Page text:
There were two main university reforms that influenced on the development and continuity of the University of Alcala in general way and of the College of Santas Justa y Rufina community College, well-known as the College of the Sevillians in specific way. The first reform was made between 1663 and 1666 by Garcia Medrano, who led the reorganization of smaller schools, possessions and constitutions. This reform did not affect in Santas Justa y Rufina community college. The second one was made by Pedro Díaz de Rojas in 1775, and was part of the university reform plan ordered by the King Carlos III for his possessions in Spain and the colonies. For University of Alcalá, this reform marked the beginning of its decline and disappearance. According to Enlightenment thinkers, the reasons that led to the decline of this Hispanic university felt upon the Society of Jesus due to they were trying to control all levels of education as well as the collegiate institutions itself which represented a corporatist soul. This statement had the purpose of distribute the government and management positions in civil and ecclesiastical institutions. In 1842, the colleges were closed and their assets were transferred to the Central University of Madrid.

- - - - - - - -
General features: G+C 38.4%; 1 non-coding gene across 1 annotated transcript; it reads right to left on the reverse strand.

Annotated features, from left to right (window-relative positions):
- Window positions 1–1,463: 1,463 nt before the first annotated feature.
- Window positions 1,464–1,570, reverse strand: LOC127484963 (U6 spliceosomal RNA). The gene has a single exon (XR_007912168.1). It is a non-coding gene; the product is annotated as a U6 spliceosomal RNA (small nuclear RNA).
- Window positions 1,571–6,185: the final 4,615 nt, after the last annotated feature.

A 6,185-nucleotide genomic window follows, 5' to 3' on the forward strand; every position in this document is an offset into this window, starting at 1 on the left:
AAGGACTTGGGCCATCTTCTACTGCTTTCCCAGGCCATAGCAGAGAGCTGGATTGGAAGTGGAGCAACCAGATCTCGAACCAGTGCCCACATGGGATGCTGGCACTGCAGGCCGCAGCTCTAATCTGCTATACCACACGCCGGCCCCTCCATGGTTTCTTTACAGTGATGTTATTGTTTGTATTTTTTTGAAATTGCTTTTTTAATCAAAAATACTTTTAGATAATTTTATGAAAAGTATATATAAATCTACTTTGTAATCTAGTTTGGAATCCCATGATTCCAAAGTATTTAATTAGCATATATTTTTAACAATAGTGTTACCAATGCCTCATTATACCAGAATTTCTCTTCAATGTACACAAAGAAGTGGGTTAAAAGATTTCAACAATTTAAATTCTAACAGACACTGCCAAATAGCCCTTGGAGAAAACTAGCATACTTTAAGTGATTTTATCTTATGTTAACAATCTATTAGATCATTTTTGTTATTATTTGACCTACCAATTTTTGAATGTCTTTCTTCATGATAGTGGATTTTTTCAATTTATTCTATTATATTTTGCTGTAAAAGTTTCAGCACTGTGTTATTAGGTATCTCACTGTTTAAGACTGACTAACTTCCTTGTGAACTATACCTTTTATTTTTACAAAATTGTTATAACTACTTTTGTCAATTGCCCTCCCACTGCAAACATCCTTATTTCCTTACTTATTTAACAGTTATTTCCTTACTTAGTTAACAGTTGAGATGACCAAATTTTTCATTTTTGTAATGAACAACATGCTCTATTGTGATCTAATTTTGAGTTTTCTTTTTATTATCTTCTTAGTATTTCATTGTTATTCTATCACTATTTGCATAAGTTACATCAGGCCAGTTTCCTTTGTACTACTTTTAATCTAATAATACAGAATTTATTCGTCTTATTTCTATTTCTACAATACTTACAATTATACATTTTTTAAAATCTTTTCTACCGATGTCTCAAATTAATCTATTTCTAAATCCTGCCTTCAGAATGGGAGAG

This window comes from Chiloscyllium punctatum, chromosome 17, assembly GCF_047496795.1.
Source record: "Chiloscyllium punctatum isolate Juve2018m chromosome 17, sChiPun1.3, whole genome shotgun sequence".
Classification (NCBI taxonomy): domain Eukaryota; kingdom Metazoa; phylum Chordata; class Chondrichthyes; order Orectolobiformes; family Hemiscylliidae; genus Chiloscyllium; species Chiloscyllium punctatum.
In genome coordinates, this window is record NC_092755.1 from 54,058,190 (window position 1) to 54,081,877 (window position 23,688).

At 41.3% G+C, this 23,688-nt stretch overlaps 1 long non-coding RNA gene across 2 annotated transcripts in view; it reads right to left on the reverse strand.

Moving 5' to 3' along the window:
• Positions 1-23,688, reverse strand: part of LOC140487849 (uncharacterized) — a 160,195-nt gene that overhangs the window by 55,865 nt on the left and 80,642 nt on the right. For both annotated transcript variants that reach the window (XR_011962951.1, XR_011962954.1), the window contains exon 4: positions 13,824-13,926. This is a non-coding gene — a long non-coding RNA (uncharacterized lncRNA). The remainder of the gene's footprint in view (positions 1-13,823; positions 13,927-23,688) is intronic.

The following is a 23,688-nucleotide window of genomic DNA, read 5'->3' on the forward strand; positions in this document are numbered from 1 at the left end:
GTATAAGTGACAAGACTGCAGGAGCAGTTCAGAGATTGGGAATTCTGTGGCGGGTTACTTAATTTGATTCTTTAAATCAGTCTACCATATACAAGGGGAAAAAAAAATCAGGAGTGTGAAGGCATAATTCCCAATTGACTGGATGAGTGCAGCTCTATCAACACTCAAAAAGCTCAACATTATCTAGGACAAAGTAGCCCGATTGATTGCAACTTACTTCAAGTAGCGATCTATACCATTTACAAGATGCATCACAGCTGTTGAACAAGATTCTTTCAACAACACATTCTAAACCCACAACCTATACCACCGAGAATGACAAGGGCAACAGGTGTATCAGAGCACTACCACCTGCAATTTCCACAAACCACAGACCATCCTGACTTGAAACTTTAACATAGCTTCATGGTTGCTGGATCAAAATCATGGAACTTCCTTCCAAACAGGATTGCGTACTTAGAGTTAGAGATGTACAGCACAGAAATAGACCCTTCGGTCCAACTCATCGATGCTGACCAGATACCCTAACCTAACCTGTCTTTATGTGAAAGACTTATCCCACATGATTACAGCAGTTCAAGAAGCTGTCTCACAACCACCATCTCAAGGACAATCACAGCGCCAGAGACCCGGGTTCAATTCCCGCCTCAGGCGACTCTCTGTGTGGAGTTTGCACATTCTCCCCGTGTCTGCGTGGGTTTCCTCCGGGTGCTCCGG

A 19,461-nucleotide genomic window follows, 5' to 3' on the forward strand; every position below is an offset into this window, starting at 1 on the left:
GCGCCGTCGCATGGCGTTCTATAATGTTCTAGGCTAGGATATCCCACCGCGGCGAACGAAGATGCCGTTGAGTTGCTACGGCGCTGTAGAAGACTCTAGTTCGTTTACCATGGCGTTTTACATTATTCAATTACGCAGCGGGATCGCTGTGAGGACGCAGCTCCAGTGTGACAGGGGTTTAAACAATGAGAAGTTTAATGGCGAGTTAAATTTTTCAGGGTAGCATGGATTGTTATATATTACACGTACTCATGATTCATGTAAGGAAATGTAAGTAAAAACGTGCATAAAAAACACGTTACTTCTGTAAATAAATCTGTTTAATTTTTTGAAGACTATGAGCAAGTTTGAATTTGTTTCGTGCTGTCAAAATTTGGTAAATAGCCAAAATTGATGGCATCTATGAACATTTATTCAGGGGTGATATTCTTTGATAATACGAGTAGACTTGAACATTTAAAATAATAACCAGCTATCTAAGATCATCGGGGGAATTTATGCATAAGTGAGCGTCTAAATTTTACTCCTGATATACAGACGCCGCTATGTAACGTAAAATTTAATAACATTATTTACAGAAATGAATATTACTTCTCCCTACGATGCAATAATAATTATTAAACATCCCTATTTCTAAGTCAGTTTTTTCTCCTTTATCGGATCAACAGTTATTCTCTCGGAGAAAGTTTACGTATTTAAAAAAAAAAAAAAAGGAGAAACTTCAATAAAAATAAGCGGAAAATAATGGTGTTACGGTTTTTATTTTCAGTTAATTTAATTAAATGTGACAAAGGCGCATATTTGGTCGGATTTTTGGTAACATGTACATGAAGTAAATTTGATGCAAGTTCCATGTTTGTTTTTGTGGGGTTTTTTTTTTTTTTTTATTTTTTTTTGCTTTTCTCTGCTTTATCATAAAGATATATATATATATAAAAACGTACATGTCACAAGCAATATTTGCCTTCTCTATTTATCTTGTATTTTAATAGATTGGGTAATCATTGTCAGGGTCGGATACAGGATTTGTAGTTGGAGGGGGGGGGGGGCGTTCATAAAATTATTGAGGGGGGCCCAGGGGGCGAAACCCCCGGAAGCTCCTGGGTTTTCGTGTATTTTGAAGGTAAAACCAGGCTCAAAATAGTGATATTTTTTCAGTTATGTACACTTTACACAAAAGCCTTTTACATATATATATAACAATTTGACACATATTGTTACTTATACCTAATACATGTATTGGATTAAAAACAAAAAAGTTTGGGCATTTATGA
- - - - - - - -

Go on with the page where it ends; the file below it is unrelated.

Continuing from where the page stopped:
|Título traducido de la contribución
|The university of alcalá and the college of sevillanos, the disappearance of a university
|Número de páginas
|Publicada - 2016
- Community College